REDWOOD CITY, Calif. (KRON) — Defense attorneys say new evidence in the Scott Peterson case prove prosecutors failed to establish an accurate timeline of Dec. 24, 2002 — the day Laci Peterson vanished from her home in Modesto.
Scott Peterson wants a new trial to prove he did not murder his pregnant wife.
He may get that chance because of multiple recent legal victories won in the State Supreme Court this year.
KRON4 news asked Scott Peterson’s defense attorney, Pat Harris, to talk about what new, compelling evidence exists. Harris declined, but he said many of those details are in Scott Peterson’s writ of habeas corpus. Harris said new evidence uncovered by a private investigator can prove that “an innocent man” is innocent.
Habeas corpus documents dive into evidence and witnesses that the jury was able to hear — and what evidence and witnesses that the jury did not hear — before they convicted him of murdering his wife, unborn son, and sentenced him to death.
The new evidence focuses on trying to prove that prosecutors failed to establish when, where, or how Laci was killed. It also attempts to debunk the motives that prosecutors gave.
Documents cite new witnesses, including a mailman and an anonymous tip, to show Laci Peterson was still alive when her husband left their Modesto home on Christmas Eve morning to go fishing in the Berkeley marina.
“The time of the crime ultimately became the critical disputed issue at trial. The state’s theory was that Laci was killed before Scott left for Berkeley. The defense theory was that Laci was still alive when Scott left the house that morning. If, in fact, Laci was at home and alive after Scott left that morning, Scott is innocent,” documents state.
Prosecutors told the jury that there was a small 10-minute time window between when Scott Peterson left the house to go fishing, and when their dog was found wandering around the neighborhood. Prosecutors said it was ridiculous to say someone kidnapped her in such a small time window.
Scott Peterson’s habeas corpus says that the time window was in fact seven hours. Laci Peterson took the dog for a walk after the neighbor found and returned the dog to the backyard, not before. It cites several people who claim to have seen Laci Peterson walking the dog that day.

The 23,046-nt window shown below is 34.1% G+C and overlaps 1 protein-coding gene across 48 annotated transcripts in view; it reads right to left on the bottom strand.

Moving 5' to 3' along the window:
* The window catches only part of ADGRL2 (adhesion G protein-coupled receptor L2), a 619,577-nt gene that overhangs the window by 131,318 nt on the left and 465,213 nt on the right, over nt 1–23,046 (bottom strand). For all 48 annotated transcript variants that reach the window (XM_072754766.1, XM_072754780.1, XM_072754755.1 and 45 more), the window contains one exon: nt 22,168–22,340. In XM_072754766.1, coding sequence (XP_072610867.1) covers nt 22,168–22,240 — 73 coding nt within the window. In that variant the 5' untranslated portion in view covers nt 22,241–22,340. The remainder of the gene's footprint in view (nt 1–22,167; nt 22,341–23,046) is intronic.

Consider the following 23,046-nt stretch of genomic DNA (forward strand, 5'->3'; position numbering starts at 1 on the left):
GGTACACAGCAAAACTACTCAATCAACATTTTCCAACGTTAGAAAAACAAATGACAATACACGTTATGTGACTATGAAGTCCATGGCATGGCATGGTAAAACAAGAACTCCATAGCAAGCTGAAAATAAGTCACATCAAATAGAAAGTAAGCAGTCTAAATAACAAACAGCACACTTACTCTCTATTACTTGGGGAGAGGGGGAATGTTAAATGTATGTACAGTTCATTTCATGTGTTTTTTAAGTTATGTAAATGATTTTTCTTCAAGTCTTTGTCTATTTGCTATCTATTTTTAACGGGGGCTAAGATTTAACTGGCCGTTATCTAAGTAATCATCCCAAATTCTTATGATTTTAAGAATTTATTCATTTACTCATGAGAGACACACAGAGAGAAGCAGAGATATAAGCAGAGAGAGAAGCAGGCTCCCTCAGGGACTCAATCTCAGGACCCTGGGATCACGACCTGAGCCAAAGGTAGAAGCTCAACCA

Habeas corpus documents say, “Newly discovered evidence, however, establishes that the state’s time line was simply wrong. Though he was unaware of its very existence, defense counsel has recently admitted that the prosecution provided him with a police report describing a December 27, 2002 interview with Russell Graybill. Graybill was the Petersons’ postman, and he delivered mail to the Peterson home between 10:35 and 10:50 a.m. on December 24, 2002. Graybill knew the Petersons’ dog, McKenzi, and explained to police (and has recently declared) that McKenzi would bark at him no matter where on the property the dog happened to be. Whether the dog was in the front or back yards, or even inside the house, McKenzi would bark at Graybill. On December 27, 2002, Graybill told police that McKenzi did not bark at him on Christmas Eve. Moreover, Graybill told police that the Petersons’ gate was open when he showed up between 10:35 and 10:50 a.m. on Christmas Eve. This was some 15 to 30 minutes after Servas had put the dog back into the yard and closed the gate, indicating Laci had gone on her walk after Servas put the dog away This evidence is consistent with Servas’s original statements to police. When first interviewed, Servas told police that when she put McKenzi into the backyard, she thought she heard Laci in the backyard gardening. Coupled with Graybill’s statements that the gate was open and McKenzi did not bark at him — as he always did — Servas’s statement tends to prove that Laci took the dog for a walk after Servas put him back into the backyard. Of course, it was certainly not unusual for McKenzi to escape. Indeed, Servas testified that she had found McKenzi out loose in the neighborhood on prior occasions. Graybill’s statements strongly suggested that Laci had taken McKenzi for a walk after Servas had put the dog back in the backyard. If this were true, the time line was much, much longer than ten minutes as the prosecutor claimed. Instead, Laci could have been abducted anytime between 10:18 a.m. (when Servas put the dog inside and drove away) and 5:15 p.m., when (Scott Peterson) returned home and found McKenzi with his leash on. While ten minutes may be a short window, much can — and did — happen in seven hours. But the evidence that Laci disappeared after petitioner left to go fishing did not end with Graybill. Three witnesses who never testified could have also confirmed that Laci went for a walk with McKenzi after Servas found him on the street and returned him to the backyard.”
KRON4 emailed Scott Peterson’s sister-in-law, Janey Peterson, to ask about what pieces of new evidence she feels are the strongest.
Some of Janey Peterson’s responses included:
- “Laci sightings and how the mailman’s lost comments changed the whole perspective on the morning timeline.”
- “Other possible suspects (Medina Burglary, the Aponte Tip)”
- “Tidal expert in habeas stated that Laci’s body could have been put anywhere along the shore of the bay and ended up being where she and Conner were found. This supports the defense assertion that whoever killed Laci took advantage of the fact that Scott’s alibi was widely and immediately publicized. The prosecutions expert from the trial, Dr. Cheng, conceded both at trial and in Scott’s habeas that he was not an expert in how bodies moved in water. The prosecution used Dr. Cheng’s testimony at trial to imply that the only place Laci’s body could have been dumped was along Scott’s fishing route.”
- “Fetal development expert indicates Conner could have been alive as late as January 3rd. This refutes the prosecution’s doctor that said Conner’s date of death was Dec. 24th.”